When Dylan asked him why he was talking so much and where are his manners, the guy was indignant…”I’m enjoying myself!” The guy’s wife or girlfriend was trying to get him to chill also, but he was off on his own cloud. There was no reaching him, no guilt-tripping, no winning through persuasion or threat — he was (and probably still is at this very moment) a stone sociopath, a complete animal…gone.
We all know that African-American culture has always accepted talking during films, especially in New York. As manners have decreased and society has devolved in recent years incidents like today’s have probably increased. It has always seemed to me that theatre talkers have a certain under-educated je ne sais quoi with a vaguely alcoholic air. They never seem to be executive job material, I know that. I also know that the vast majority of New York theatre talkers I’ve run into in the past seem to be Swedish, Danish, Norweigan or Finnish. Have others noticed this?
Last night HE’s New Orleans correspondent Dave DuBos wrote the following after catching The Wolf of Wall Street: “I thought the film was a hilariously dead-on satire. But when the lights came up, two women sitting next to me (I didn’t know them), one in her 30s and the other in her 40s, were appalled and disgusted. ‘I can’t get those images out of my mind,’ one said. ‘I want to unsee them and I can’t.’ But when I entered the men’s room, I heard a 20something guy say ‘That’s the craziest fucking movie I’ve ever seen. Were those guys really like that?’ He seemed to be in awe of them while the women were obviously put-off by the behavior.
“I also noticed numerous walk-outs,” DeBos writes. “People were clearly disturbed by that third-act scene when Jordan Belfort punches out his wife (twice) a la Jake La Motta.”
In other words, a typical American middle-class reaction. 90% apparently responded solely to subject matter while ignoring or flat-out missing the metaphor. They didn’t get (or chose not to consider) what it was saying — they only knew how it made them feel. Everything that Joe and Jane Popcorn see is processed as either (a) “whoo-hoo, that was entertaining!” or (b) “uhm, that got me emotionally” or (c) “Jesus, that wasn’t very entertaining” or “whoa, made me feel bad!”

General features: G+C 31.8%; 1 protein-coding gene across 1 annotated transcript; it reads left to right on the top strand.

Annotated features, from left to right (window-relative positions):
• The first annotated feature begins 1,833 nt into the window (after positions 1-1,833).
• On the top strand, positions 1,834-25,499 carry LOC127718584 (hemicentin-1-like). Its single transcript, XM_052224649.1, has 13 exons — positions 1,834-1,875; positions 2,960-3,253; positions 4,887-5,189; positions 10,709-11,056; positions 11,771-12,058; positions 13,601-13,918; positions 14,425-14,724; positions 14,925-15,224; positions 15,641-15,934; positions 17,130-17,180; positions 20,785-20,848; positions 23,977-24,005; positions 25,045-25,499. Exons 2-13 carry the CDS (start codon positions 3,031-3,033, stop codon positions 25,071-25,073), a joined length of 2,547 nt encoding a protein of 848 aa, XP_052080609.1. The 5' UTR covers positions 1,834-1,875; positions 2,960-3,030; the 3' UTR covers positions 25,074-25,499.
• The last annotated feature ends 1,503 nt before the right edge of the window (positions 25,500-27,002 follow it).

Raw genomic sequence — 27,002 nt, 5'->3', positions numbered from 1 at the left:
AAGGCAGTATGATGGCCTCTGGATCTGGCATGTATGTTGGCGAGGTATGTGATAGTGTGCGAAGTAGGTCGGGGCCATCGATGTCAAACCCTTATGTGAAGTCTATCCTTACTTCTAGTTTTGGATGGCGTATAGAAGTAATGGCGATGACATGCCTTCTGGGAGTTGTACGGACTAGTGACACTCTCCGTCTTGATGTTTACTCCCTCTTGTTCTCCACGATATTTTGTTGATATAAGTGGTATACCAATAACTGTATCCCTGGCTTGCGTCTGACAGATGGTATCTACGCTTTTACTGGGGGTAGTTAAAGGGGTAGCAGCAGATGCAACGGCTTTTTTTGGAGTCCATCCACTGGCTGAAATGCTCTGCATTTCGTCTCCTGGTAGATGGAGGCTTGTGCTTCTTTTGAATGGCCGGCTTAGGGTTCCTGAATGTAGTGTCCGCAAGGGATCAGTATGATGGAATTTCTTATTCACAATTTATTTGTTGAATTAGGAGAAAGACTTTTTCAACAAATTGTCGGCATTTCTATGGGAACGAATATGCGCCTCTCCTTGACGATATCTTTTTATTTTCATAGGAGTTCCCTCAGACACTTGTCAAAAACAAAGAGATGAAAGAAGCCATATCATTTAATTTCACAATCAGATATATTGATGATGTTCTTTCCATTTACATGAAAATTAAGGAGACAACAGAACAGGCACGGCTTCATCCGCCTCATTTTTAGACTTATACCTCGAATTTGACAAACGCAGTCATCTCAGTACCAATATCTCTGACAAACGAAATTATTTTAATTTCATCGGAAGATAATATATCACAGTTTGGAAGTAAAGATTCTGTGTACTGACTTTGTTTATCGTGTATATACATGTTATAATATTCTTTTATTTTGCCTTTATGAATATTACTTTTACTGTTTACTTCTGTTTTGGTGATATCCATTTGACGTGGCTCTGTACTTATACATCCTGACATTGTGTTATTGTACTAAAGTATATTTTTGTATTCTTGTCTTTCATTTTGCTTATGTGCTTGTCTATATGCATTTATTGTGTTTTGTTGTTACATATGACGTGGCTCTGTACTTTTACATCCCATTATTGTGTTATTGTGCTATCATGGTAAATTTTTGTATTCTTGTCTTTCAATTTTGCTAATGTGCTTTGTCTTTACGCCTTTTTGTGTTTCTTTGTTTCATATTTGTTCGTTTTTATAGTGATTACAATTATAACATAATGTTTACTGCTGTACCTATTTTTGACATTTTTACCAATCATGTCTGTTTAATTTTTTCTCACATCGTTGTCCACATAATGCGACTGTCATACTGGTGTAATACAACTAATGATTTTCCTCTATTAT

Yes, the punch-out scene is very disturbing, Mrs. Clanton. Anyone with a smidgen of common humanity would and should feel repelled by the behavior in this scene. But there’s this other thing to consider when you’re watching a film, especially an art film about notoriously ill-behaved sociopaths. It’s called context. I know, I know…too intellectual, right?
Almost everyone has observed that David O. Russell‘s American Hustle is Martin Scorsese– or Goodfellas-influenced. The general reaction to The Wolf of Wall Street is that it’s Scorsese on rocket fuel — an epic blowout and a wildly satirical takedown of ludicrous 1% greed. Yesterday Awards Daily‘s Sasha Stone suggested that “people seem to be dividing up between Wolf people and American Hustle people. To me one (i.e., Hustle) is good fun but a pretender — a screwball comedy that leaves you with nothing more than a smile on your face briefly but takes you nowhere ultimately. The other? A totally unforgettable experience.” For me The Wolf of Wall Street is the Best Picture of the Year — the only superbly made, dynamic-metaphor, earthquake-level movie out there. It’s insanely alive and knocks you flat on your ass and slams the ball into the upper bleachers. American Hustle is a tasty, well-seasoned, first-rate film by one of my favorite hombres, but it’s a ground-rule double or, at best, a triple because the outfielder fumbled and the runner went for the extra base.
What are you guys doing with your Robert Redford for Best Actor campaign? A few weeks ago it was Redford’s to lose and now I don’t know. I’m not feeling the pulse. If you ask me Redford gives a much weightier, far more poignant performance in All Is Lost than Bruce Dern does in Nebraska, but Dern has been campaigning circles around him. Not circles…figure eights! Redford has been so absent from the NY-and-LA “campaign trail”, as it were, that it’s almost as if he’s given up. A strong performance is the bedrock of any campaign, of course, but as you guys know getting out there and delivering the right message (Dern’s campaign theme has been brilliant) and talking the talk also matters. All I know is that Redford did a flurry of interviews to coincide with the release of All Is Lost in October, and then he more or less disappeared. Maybe I’m completely off my gourd and Redford has this one in the bag. I don’t know. Maybe I’m misreading the atmosphere. But I’m not feeling snapping currents of electricity coming out of the Redford corner at this stage.
On this side of the Atlantic some people actually cheer when a ’50s or ’60s-era film previously released in a 4 x 3 aspect ratio is cleavered down to a 1.75 or 1.85 aspect ratio for Bluray release. They actually applaud the removal of visual information. But the people behind last month’s British Bluray release of Terence Fisher‘s The Mummy (’59) see things differently. Read this “production information,” 1.85 Aspect Ratio Fascists, and weep: “[This is] the first-ever HD release of Hammer’s classic The Mummy, which has been unavailable on any Region 2 home entertainment format since 2004. The previously available DVD was authored at the incorrect aspect ratio of 1.77:1 and widely criticized by fans. The Region 1 edition, still available as an import, is also presented incorrectly at 1.77:1. This new release…presents the film in its original UK theatrical aspect ratio of 1.66:1 for the first time (the film has never before been released at this aspect ratio)” along with an “alternate full frame aspect ratio version — 1.37:1.” In other words, there are sane, movie-worshipping Catholics in England who also believe, under certain conditions, that “boxy is beautiful.”